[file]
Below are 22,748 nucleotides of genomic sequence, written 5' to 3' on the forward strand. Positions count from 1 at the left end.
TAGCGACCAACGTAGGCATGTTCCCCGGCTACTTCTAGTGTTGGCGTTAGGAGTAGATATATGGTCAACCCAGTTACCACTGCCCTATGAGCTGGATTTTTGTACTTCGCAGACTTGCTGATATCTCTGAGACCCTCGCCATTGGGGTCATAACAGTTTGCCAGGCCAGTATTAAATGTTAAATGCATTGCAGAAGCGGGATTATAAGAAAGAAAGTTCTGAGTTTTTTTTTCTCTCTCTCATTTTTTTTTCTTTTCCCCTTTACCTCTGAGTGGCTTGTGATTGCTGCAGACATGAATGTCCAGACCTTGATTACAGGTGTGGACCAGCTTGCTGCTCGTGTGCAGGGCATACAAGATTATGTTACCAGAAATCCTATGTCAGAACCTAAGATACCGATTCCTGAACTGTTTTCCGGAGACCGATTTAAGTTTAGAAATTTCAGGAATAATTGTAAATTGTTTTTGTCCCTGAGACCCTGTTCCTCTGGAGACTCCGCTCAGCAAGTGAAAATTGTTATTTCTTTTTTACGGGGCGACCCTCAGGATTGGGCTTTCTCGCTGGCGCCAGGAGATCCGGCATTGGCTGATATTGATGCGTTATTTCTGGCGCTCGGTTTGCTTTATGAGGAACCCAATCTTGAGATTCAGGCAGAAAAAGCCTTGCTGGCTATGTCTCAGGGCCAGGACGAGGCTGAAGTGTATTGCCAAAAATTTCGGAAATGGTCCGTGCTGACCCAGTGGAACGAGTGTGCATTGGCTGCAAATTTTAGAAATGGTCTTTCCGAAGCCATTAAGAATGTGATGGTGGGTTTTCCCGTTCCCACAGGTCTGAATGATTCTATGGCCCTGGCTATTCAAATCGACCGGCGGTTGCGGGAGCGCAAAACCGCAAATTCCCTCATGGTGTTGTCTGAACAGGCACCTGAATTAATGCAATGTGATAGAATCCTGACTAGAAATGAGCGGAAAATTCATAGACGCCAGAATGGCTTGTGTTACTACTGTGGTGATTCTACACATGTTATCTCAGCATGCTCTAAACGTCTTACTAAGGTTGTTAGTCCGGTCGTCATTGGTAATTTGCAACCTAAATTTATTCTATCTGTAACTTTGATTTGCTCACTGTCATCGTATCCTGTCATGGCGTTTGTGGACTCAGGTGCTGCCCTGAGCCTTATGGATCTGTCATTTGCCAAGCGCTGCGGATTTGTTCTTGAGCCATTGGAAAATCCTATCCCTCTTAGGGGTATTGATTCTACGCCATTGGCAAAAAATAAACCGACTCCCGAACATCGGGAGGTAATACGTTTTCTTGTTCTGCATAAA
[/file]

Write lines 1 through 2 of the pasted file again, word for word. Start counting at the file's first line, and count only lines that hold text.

Below are 22,748 nucleotides of genomic sequence, written 5' to 3' on the forward strand. Positions count from 1 at the left end.
TAGCGACCAACGTAGGCATGTTCCCCGGCTACTTCTAGTGTTGGCGTTAGGAGTAGATATATGGTCAACCCAGTTACCACTGCCCTATGAGCTGGATTTTTGTACTTCGCAGACTTGCTGATATCTCTGAGACCCTCGCCATTGGGGTCATAACAGTTTGCCAGGCCAGTATTAAATGTTAAATGCATTGCAGAAGCGGGATTATAAGAAAGAAAGTTCTGAGTTTTTTTTTCTCTCTCTCATTTTTTTTTCTTTTCCCCTTTACCTCTGAGTGGCTTGTGATTGCTGCAGACATGAATGTCCAGACCTTGATTACAGGTGTGGACCAGCTTGCTGCTCGTGTGCAGGGCATACAAGATTATGTTACCAGAAATCCTATGTCAGAACCTAAGATACCGATTCCTGAACTGTTTTCCGGAGACCGATTTAAGTTTAGAAATTTCAGGAATAATTGTAAATTGTTTTTGTCCCTGAGACCCTGTTCCTCTGGAGACTCCGCTCAGCAAGTGAAAATTGTTATTTCTTTTTTACGGGGCGACCCTCAGGATTGGGCTTTCTCGCTGGCGCCAGGAGATCCGGCATTGGCTGATATTGATGCGTTATTTCTGGCGCTCGGTTTGCTTTATGAGGAACCCAATCTTGAGATTCAGGCAGAAAAAGCCTTGCTGGCTATGTCTCAGGGCCAGGACGAGGCTGAAGTGTATTGCCAAAAATTTCGGAAATGGTCCGTGCTGACCCAGTGGAACGAGTGTGCATTGGCTGCAAATTTTAGAAATGGTCTTTCCGAAGCCATTAAGAATGTGATGGTGGGTTTTCCCGTTCCCACAGGTCTGAATGATTCTATGGCCCTGGCTATTCAAATCGACCGGCGGTTGCGGGAGCGCAAAACCGCAAATTCCCTCATGGTGTTGTCTGAACAGGCACCTGAATTAATGCAATGTGATAGAATCCTGACTAGAAATGAGCGGAAAATTCATAGACGCCAGAATGGCTTGTGTTACTACTGTGGTGATTCTACACATGTTATCTCAGCATGCTCTAAACGTCTTACTAAGGTTGTTAGTCCGGTCGTCATTGGTAATTTGCAACCTAAATTTATTCTATCTGTAACTTTGATTTGCTCACTGTCATCGTATCCTGTCATGGCGTTTGTGGACTCAGGTGCTGCCCTGAGCCTTATGGATCTGTCATTTGCCAAGCGCTGCGGATTTGTTCTTGAGCCATTGGAAAATCCTATCCCTCTTAGGGGTATTGATTCTACGCCATTGGCAAAAAATAAACCGACTCCCGAACATCGGGAGGTAATACGTTTTCTTGTTCTGCATAAA